Comments were made that Japan is currently driving to promote its cultural image internationally through the branding of “Cool Japan” in which many characters of popular culture are being utilized, but here Erik takes these characters not in cultural promotion but in a form of criticism of Japanese culture which is quite refreshing.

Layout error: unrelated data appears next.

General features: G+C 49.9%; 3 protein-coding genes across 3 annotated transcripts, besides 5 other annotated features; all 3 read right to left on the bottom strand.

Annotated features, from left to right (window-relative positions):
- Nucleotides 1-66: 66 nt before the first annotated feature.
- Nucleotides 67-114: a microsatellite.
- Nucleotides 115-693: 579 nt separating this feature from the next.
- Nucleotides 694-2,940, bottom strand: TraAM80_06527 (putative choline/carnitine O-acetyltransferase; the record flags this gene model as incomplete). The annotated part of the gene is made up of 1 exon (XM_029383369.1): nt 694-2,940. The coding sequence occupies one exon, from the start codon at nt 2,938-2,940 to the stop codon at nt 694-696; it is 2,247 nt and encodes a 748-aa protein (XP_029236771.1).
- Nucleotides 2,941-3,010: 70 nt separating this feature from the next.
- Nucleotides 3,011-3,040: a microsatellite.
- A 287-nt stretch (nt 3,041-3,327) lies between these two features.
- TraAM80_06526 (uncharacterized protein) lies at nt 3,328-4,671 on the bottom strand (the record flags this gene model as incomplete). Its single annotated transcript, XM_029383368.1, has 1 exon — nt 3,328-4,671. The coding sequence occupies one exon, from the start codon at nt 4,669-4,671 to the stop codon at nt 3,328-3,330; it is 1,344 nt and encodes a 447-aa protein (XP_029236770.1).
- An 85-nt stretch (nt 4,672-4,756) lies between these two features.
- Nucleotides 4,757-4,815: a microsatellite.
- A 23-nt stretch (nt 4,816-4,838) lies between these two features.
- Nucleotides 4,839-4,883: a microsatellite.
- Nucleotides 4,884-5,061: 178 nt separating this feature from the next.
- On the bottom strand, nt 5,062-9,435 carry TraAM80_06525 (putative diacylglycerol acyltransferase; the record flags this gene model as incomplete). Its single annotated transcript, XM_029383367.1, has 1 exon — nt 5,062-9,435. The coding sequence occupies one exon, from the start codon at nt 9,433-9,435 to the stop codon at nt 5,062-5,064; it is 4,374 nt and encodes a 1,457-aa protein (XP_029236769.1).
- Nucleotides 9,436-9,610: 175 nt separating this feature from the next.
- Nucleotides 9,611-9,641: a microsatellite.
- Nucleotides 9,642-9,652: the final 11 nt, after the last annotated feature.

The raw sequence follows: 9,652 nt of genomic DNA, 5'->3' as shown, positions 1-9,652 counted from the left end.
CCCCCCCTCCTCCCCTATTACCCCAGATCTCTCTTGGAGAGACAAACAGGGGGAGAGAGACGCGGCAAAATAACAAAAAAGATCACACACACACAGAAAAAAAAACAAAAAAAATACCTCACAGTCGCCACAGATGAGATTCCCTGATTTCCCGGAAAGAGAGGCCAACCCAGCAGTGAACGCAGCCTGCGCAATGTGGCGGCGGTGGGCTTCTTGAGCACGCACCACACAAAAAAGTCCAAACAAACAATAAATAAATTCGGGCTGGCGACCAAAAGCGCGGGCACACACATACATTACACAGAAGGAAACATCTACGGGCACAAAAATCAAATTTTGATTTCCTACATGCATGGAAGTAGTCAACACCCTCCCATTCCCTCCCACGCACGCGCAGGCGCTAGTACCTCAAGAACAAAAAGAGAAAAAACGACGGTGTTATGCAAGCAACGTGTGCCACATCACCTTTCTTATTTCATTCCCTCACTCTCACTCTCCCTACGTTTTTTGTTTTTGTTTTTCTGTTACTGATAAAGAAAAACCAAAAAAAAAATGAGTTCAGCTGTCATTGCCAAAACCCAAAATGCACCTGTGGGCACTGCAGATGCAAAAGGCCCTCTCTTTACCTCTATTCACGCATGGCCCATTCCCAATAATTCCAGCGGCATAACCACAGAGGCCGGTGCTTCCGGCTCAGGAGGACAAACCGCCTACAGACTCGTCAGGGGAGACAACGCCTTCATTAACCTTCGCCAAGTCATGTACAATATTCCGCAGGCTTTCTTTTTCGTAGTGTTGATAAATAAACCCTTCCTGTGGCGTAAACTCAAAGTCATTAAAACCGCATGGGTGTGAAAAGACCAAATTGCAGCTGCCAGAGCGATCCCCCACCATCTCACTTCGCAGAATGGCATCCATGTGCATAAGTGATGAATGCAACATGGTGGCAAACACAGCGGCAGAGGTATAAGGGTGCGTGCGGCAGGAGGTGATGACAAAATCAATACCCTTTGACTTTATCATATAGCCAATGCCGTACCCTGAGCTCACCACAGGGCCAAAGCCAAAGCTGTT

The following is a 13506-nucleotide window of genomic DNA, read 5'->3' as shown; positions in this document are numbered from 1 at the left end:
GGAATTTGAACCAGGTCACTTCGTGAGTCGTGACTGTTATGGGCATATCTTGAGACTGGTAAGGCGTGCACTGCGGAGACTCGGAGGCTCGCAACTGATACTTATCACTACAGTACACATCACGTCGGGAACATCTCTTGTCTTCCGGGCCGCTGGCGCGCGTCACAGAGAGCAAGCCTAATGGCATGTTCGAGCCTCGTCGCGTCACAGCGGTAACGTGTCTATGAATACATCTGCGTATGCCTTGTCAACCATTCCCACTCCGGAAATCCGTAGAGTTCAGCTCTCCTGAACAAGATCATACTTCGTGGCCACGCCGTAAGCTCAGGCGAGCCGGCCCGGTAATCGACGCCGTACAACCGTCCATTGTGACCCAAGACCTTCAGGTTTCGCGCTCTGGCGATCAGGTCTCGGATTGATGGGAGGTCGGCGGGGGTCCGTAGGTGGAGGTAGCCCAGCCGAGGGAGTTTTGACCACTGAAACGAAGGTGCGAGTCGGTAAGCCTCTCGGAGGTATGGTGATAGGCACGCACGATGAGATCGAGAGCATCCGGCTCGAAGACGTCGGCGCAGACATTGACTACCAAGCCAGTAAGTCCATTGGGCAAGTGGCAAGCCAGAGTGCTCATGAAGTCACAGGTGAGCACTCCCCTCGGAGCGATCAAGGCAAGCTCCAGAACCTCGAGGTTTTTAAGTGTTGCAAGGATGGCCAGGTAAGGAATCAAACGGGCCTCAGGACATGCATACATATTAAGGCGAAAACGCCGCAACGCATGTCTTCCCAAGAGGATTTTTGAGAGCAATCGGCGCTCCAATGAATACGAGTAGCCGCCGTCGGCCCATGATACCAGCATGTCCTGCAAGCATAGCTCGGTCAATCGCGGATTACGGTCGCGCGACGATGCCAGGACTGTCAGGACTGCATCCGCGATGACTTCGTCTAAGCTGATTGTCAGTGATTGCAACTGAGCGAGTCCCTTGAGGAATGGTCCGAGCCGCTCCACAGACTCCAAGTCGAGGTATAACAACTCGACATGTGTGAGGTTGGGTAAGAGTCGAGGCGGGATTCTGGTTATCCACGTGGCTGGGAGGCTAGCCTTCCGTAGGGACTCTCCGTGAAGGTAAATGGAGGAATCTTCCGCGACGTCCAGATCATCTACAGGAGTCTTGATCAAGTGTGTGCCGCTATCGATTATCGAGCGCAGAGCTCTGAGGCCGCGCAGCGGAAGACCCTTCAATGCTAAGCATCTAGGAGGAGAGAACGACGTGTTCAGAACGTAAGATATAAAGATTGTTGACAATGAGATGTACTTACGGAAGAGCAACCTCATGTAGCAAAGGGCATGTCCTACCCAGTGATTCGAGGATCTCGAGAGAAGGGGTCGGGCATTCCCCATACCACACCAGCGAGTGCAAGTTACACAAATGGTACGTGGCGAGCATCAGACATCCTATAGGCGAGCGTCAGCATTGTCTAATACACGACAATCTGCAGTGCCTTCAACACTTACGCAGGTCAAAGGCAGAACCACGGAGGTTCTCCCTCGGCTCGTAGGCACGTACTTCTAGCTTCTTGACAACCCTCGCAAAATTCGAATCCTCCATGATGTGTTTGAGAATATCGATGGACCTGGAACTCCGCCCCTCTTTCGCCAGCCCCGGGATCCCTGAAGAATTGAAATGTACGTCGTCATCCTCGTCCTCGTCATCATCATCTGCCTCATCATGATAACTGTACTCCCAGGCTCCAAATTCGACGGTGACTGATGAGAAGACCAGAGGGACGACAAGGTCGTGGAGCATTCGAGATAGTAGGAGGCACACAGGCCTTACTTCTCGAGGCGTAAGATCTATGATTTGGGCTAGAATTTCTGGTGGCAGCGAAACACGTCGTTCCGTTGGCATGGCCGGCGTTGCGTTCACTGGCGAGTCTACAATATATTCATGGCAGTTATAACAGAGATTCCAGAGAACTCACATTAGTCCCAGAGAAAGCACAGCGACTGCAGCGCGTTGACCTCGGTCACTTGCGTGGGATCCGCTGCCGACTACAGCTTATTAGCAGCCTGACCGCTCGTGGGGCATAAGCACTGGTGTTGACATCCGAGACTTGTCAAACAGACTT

Gallery artist Maya Lama commented that Japan has a historical romance of suffering ingrained in society and Erik seems to combine both the light pop with the darker sides of Japanese culture. Erik explained that he usually includes Slovakian and other Eastern European characters in his paintings, and in this residence he wanted to combine Japan’s popular characters, with other common images which occur in his work, like water for example, water which flows out and does not return, reflecting the Slovak saying of never stepping in the same lake twice, a metaphor for the need for constant change. Taking these motifs he has contextualized these within the condition of Japan’s cultural and physical landscape. He was particularly struck by the iconic function of the image of mount Fuji which seemed to occur in so much of Japanese imagery and hold a particular place in the mind of Japanese people. He therefore after incorporating this image into his painting went on to add it as a motif to other works which he had already completed. Another example of his adaptation of Japanese cultural images included his interest in a 17th century painting he observed in Yokohama which presented a fire spewing volcano surrounded by water and traditional boats. Erik adapted this image as a symbol of the nuclear disaster and concerns about radiation in the surrounding waters of the East coast, transforming the image of the volcano again into that of mount Fuji and making the traditional boats into the fishing boats of today.